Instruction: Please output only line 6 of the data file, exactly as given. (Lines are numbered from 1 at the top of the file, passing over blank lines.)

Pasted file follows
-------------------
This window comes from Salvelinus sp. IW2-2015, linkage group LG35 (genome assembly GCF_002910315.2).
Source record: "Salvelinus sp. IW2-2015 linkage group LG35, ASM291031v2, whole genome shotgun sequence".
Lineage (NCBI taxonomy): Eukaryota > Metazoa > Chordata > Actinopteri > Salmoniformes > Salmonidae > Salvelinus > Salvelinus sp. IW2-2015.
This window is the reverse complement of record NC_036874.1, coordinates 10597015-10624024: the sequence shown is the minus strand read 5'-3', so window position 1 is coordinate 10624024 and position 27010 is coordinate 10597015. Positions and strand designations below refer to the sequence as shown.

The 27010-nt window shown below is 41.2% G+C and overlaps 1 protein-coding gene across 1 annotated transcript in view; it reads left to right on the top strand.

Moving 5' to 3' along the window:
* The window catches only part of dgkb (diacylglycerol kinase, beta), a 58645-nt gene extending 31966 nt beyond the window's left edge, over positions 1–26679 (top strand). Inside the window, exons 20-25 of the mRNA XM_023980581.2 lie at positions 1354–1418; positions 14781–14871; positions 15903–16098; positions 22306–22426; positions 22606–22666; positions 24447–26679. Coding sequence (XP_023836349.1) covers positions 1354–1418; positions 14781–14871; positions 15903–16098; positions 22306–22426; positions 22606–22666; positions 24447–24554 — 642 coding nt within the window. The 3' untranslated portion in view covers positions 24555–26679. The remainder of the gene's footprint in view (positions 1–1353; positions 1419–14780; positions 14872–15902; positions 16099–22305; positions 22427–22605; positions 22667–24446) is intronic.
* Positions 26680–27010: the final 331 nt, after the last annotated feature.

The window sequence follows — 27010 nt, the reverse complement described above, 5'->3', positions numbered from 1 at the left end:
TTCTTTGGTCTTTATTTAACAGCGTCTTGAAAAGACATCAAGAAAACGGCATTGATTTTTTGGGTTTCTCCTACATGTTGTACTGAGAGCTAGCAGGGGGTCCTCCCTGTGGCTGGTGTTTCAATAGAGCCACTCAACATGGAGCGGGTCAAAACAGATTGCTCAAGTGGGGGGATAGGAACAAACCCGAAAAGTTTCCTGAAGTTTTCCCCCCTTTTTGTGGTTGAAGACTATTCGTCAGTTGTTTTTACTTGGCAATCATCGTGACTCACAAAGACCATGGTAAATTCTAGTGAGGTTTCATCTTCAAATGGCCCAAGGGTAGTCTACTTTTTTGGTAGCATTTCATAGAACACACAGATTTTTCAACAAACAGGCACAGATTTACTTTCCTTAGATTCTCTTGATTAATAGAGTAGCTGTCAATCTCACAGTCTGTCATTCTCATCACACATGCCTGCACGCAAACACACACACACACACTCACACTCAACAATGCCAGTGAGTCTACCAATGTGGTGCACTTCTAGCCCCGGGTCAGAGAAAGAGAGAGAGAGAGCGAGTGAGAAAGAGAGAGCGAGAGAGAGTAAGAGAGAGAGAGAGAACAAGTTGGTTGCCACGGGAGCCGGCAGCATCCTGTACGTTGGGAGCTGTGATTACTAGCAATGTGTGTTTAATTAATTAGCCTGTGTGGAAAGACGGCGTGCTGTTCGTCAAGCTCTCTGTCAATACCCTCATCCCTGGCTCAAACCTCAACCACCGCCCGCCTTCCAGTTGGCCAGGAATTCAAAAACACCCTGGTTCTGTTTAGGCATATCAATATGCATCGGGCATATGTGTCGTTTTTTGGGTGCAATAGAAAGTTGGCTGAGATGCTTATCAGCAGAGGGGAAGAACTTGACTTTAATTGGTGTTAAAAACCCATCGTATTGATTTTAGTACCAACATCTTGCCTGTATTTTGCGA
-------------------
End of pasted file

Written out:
Moving 5' to 3' along the window: